"We're called to be faithful to our vocations, even if nobody else seems remotely interested in our work, thoughts, sacrifices, lives. It's difficult to feel marginalized and unrecognized, but what's really hard, as you're unrecognized, is to recognize and support someone else." - Heather King
I like to think of my life as wife and mother as a vocation, but in reality I didn't give God a chance to call me into it. I was already a wife when I converted. The first child was conceived a mere month after I was received into the church, maybe as a natural consequence of giving life back to God. In the tough times I sometimes wonder whether I would have been called into this same marriage to this same man had I been consciously Catholic sooner, with an eager ear searching for God whispers. In the good times I'm glad things have worked out this way.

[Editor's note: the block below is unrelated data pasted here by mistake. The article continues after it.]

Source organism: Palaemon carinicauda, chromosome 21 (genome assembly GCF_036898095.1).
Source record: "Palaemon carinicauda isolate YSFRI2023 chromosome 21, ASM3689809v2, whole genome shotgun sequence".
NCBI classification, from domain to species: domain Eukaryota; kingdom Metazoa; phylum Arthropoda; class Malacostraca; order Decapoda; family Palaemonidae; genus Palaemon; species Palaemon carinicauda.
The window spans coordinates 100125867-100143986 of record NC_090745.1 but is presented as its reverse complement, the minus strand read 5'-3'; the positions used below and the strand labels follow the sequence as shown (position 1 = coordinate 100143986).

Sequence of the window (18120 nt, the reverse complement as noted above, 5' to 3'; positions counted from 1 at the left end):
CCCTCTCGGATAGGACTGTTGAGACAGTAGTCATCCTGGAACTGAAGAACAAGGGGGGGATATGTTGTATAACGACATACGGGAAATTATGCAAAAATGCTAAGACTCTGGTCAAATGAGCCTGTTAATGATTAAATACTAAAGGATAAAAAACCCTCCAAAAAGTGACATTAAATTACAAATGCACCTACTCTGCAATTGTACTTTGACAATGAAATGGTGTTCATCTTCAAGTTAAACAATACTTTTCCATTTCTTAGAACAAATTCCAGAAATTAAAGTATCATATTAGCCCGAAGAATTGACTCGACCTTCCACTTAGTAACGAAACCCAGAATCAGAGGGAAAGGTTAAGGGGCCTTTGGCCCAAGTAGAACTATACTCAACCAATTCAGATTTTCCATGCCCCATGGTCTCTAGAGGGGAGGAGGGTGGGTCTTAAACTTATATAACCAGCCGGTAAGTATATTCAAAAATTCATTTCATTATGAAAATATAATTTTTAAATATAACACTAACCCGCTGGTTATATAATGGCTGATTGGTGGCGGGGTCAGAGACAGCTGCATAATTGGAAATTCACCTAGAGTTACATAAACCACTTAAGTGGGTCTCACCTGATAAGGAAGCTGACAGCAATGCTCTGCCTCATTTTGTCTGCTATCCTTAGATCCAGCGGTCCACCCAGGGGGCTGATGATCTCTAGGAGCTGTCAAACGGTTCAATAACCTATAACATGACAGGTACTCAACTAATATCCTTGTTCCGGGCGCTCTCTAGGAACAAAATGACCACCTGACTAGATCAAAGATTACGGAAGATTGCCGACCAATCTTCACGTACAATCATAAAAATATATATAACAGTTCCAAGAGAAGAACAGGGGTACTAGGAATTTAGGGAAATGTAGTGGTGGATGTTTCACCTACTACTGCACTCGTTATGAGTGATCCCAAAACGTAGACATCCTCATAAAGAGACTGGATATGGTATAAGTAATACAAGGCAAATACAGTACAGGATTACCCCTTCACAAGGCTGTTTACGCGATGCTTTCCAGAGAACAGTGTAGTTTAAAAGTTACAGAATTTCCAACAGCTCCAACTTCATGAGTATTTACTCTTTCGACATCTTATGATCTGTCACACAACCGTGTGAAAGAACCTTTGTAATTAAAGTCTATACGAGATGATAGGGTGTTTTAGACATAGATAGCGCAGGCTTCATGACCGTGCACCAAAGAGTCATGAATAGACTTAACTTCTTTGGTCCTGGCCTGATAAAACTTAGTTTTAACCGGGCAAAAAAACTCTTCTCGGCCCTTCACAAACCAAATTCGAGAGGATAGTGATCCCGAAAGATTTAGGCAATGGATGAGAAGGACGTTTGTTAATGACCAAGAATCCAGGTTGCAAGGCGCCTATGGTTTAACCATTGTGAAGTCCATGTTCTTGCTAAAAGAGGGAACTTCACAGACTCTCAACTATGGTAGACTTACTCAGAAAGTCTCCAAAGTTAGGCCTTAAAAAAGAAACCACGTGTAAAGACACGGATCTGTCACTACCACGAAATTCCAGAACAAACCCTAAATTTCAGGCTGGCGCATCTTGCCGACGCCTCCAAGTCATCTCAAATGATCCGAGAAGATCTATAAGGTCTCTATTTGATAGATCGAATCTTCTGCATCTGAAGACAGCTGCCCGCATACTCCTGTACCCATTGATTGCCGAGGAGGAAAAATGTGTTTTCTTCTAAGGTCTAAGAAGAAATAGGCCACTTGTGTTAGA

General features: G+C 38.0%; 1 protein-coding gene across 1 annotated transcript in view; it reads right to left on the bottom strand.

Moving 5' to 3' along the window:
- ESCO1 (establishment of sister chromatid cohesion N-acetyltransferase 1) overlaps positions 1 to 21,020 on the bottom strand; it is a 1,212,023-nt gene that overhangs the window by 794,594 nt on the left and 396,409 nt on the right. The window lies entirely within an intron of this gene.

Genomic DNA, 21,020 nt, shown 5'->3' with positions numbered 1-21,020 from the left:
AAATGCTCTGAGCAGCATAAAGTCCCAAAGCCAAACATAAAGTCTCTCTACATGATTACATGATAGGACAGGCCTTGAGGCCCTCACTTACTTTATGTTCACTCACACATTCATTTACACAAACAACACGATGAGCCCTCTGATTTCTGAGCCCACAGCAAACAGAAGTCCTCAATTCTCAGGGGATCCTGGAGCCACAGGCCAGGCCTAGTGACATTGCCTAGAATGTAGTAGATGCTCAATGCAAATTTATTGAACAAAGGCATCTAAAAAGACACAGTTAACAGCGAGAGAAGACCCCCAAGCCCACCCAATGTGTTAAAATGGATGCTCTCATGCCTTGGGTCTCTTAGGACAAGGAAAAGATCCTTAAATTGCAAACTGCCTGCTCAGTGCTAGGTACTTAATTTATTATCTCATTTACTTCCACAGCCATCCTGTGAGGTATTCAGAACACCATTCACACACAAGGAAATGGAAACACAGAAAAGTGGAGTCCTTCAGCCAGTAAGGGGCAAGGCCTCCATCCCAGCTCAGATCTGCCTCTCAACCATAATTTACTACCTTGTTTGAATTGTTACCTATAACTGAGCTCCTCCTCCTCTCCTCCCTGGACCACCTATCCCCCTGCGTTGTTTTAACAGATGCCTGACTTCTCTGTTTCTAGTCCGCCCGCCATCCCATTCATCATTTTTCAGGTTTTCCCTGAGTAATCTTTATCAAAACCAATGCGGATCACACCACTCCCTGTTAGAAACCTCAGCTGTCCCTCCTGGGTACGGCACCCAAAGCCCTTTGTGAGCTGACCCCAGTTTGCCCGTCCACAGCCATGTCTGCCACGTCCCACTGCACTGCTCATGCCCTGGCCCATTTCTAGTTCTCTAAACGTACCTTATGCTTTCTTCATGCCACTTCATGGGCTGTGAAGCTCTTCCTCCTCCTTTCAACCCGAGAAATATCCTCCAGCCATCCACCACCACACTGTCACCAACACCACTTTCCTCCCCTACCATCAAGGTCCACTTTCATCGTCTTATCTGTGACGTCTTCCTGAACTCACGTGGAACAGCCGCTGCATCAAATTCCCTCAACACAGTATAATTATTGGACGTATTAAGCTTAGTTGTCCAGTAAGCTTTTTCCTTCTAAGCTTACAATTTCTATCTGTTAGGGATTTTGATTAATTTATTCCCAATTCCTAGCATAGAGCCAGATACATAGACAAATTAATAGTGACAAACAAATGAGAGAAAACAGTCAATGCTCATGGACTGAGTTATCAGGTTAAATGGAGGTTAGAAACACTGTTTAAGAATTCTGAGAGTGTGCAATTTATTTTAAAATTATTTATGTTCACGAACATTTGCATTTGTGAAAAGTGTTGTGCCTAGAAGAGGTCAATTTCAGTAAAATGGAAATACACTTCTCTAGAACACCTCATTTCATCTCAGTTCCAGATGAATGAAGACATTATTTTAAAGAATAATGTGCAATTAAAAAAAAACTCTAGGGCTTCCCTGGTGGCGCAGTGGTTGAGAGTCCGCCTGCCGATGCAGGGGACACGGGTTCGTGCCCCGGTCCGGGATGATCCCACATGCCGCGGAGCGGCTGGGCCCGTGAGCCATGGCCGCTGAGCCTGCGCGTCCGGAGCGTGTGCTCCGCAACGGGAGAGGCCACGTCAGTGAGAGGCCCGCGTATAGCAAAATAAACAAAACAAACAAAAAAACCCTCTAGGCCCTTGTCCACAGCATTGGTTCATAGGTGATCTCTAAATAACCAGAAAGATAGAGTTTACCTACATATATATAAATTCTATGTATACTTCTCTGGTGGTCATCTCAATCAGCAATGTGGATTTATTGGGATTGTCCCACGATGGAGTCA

For a few days I have fought (again, sigh) that loneliness that attends a mixed-faith marriage. I've been thinking ahead to vacation next week and wondering whether it will be a fight when I want to go to Mass on Saturday evening like it was last time we went on vacation. Wondering how I will handle confusing post-partum NFP with a partner who pressures to contracept. Are all these little skirmishes worth it? My husband has begun to mellow on the issue of religion, so it seems that maybe these little squabbles have accomplished something. It's still a temptation to give up and just seek indifferent peace.
And yet we're called to be faithful to our vocations, regardless of our struggles. I do see the loneliness as a gift at times (this was a fantastic read on the subject). When I start feeling nervous and frazzled it's usually because I've made an idol of my husband and I am seeking his approval rather than pleasing God.
All the struggles become worth it when I remember who I converted for. The who in the Eucharist. The who who wept and who was persecuted. I did not convert only to make myself feel good, I converted to give myself to Him who tells me to deny myself, take up my cross and follow him. I ought to ask myself more often, "is He worth it?" He is.